All Resources | CBE International

You are here

All Resources

How many times have you gone to a women’s Bible study on Proverbs 31? It seems that discussions on this passage usually turn to how to be a good wife, mother, and house cleaner. Yet isn’t a woman so much more than just that? Doesn’t God have other work for us to do, as well? Isn’t there room for women to be leaders in God’s economy? The Proverbs 31 woman is more complex than most of us imagine. She is intelligent, creative, and a complete, well-rounded woman that follows God’s leading. So, why do we rarely talk about those qualities in our Bible studies?  Read more
We have always liked the idea of an equal marriage, but there are vexing questions. Do we both need to earn the same income, or is it better for us to work an equal number of hours? How do we share all the responsibilities of maintaining our home? If we’re both going to work full time, who will raise our children? There are many options, but one solution is to spend less time at work. In fact, for most of our marriage, we have both worked part time.  Read more
I heard a preacher recently declare, “Don’t let the facts blind you to the truth.” Can facts overshadow truth? Consider the Cross. Imagine how the disciples must have felt as they watched Jesus die on that hill. Though the Romans nailed Jesus to the tree, though his corpse was bound and sealed in a cave, within a few days these facts were swallowed by the truth — that Jesus, the Lord of the universe was alive, as he had promised. Read more
When I hear the words, “home economics,” I think of a class of high school girls from the 1950s, their hair in flips and wearing frilly aprons. When most people think of plain-old “economics,” they think of things like interest rates and stock market values. But home economics is far more serious than either of these ideas. It is fitting that Mutuality devote an issue to this subject, because the original economics of the home is the source of patriarchy — the ultimate lack of mutuality, not only between men and women, but also among men themselves. For as professor of Christian origins S. Scott Bartchy points out in his article, “Understanding Ancient Patriarchy,” patriarchy is not just the subordination of women to men, but the dominance of a few men over everyone else, male and female.  Read more
Sam had a hard time with the concept at first. He grew up as a Southern Baptist, so the idea of a woman pastor seemed sort of heretical to him. He had always subconsciously imagined that his wife would do everything that his mom used to do for him (cook, clean, pick up after him). The first time we really talked about it was after a Bible study we attended together where Pastor Dora Wang led us to the truth that God doesn’t intend for women to be silent in the church. After that, we had heated debates and arguments and very productive conversations about its implications. We talked about it all the time — in emails during the day, while cooking in the evening, while brushing our teeth late at night. It was an ongoing conversation for days and weeks.    Read more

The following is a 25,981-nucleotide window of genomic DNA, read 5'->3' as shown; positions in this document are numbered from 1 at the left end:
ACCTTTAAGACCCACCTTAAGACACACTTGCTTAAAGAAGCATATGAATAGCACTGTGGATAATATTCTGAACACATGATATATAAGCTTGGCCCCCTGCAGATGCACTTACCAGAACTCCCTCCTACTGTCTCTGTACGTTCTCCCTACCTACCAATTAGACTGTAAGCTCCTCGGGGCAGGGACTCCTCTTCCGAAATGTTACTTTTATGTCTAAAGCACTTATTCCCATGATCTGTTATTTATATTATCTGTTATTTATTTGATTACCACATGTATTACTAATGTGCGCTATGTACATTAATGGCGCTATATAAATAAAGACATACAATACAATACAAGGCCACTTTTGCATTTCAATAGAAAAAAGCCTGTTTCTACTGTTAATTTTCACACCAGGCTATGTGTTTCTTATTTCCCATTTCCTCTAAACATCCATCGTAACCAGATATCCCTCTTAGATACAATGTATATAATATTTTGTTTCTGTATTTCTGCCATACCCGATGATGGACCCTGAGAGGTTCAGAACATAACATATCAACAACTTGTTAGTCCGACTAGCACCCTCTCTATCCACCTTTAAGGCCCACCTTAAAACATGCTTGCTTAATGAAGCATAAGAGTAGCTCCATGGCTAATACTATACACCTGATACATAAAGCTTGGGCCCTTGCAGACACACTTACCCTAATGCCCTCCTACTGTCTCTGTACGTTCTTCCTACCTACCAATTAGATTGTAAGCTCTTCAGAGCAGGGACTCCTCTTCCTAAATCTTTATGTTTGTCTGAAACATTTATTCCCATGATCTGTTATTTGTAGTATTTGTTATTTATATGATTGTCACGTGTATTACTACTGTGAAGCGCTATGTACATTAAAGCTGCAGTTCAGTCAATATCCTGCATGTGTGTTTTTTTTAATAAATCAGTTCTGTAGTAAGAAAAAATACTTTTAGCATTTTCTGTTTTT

Hospitality conjures ideas of cookies and coffee or magazine covers of gracious living. We think of entertaining in the home, and of women making guests comfortable. In fact, the more hospitality has become associated with the home and women in the last century, the more it has been sentimentalized and trivialized. A Christian view of hospitality is so much more. It is God’s welcoming work through both men and women in the world. When we reduce hospitality to the domestic sphere only or assign it to “women’s work,” we lose the spiritual power of this counter-cultural and life-changing witness of our faith. I call this powerful witness “gospel hospitality,” or the radical welcome God offers to all people throughout Scripture. God’s welcome is the ground of all hospitality that we practice in Christian life. Read more
Classes include housekeeping, budgeting, being your husband’s best friend, keeping an organized house, and sewing. There are “leadership” classes, but the brochure and class descriptions make it clear that this is leadership intended to be used exclusively in women’s and children’s ministry. The counseling classes make it clear that women are to counsel only other women — according to the Titus 2 model. My favorite class module was this one: Read more
A few years back, I spent a week assisting third graders as they traveled through “The Great Adventure,” the theme of my local church’s Vacation Bible School. After beginning each morning singing the books of the Bible to the tune of “La Bamba,” we settled down for Bible story time. Read more
American historians have noted how the vastness of our country — our immense physical space — contributes to our culture as Americans. One historian suggests that “space and race” are the two most prominent features that characterize America. We are a diverse people with lots of room to move. And, we possess the freedom to move through our vastness largely as we choose.   Read more
Q:  My church is unwilling to address the gender debate, feeling that it is too divisive. I have tried many times to advocate for women, but I am labeled as a trouble-maker and a radical. How do I, in a non-threatening way, encourage my church to examine the issue? A: This is a familiar dilemma and there are no easy answers. Perhaps some of the following suggestions will be helpful: Read more

Pages